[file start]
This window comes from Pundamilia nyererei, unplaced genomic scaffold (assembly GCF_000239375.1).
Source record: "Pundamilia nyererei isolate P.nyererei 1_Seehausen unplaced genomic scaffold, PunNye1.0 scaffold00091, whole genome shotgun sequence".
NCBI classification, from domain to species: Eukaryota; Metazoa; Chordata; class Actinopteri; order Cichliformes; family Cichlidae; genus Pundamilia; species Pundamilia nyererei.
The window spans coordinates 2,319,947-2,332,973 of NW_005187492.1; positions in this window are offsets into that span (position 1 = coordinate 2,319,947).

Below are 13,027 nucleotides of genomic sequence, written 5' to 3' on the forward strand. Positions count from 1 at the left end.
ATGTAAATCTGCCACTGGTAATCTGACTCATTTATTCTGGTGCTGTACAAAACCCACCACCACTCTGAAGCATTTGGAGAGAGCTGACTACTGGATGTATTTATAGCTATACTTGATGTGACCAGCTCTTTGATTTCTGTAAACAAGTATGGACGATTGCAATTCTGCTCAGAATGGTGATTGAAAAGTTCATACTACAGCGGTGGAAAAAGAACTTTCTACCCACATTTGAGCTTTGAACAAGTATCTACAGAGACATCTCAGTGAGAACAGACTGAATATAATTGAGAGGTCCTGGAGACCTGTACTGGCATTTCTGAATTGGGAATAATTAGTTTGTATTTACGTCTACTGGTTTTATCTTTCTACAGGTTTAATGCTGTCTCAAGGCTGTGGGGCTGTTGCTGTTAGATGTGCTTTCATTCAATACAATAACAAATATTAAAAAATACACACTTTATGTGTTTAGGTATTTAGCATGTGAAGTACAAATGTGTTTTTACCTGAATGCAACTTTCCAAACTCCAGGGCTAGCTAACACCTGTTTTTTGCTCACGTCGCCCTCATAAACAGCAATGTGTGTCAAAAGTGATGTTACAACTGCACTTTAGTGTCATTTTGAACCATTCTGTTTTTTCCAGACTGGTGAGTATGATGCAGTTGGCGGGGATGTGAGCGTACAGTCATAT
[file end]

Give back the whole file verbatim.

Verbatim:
This window comes from Pundamilia nyererei, unplaced genomic scaffold (assembly GCF_000239375.1).
Source record: "Pundamilia nyererei isolate P.nyererei 1_Seehausen unplaced genomic scaffold, PunNye1.0 scaffold00091, whole genome shotgun sequence".
NCBI classification, from domain to species: Eukaryota; Metazoa; Chordata; class Actinopteri; order Cichliformes; family Cichlidae; genus Pundamilia; species Pundamilia nyererei.
The window spans coordinates 2,319,947-2,332,973 of NW_005187492.1; positions in this window are offsets into that span (position 1 = coordinate 2,319,947).

Below are 13,027 nucleotides of genomic sequence, written 5' to 3' on the forward strand. Positions count from 1 at the left end.
ATGTAAATCTGCCACTGGTAATCTGACTCATTTATTCTGGTGCTGTACAAAACCCACCACCACTCTGAAGCATTTGGAGAGAGCTGACTACTGGATGTATTTATAGCTATACTTGATGTGACCAGCTCTTTGATTTCTGTAAACAAGTATGGACGATTGCAATTCTGCTCAGAATGGTGATTGAAAAGTTCATACTACAGCGGTGGAAAAAGAACTTTCTACCCACATTTGAGCTTTGAACAAGTATCTACAGAGACATCTCAGTGAGAACAGACTGAATATAATTGAGAGGTCCTGGAGACCTGTACTGGCATTTCTGAATTGGGAATAATTAGTTTGTATTTACGTCTACTGGTTTTATCTTTCTACAGGTTTAATGCTGTCTCAAGGCTGTGGGGCTGTTGCTGTTAGATGTGCTTTCATTCAATACAATAACAAATATTAAAAAATACACACTTTATGTGTTTAGGTATTTAGCATGTGAAGTACAAATGTGTTTTTACCTGAATGCAACTTTCCAAACTCCAGGGCTAGCTAACACCTGTTTTTTGCTCACGTCGCCCTCATAAACAGCAATGTGTGTCAAAAGTGATGTTACAACTGCACTTTAGTGTCATTTTGAACCATTCTGTTTTTTCCAGACTGGTGAGTATGATGCAGTTGGCGGGGATGTGAGCGTACAGTCATAT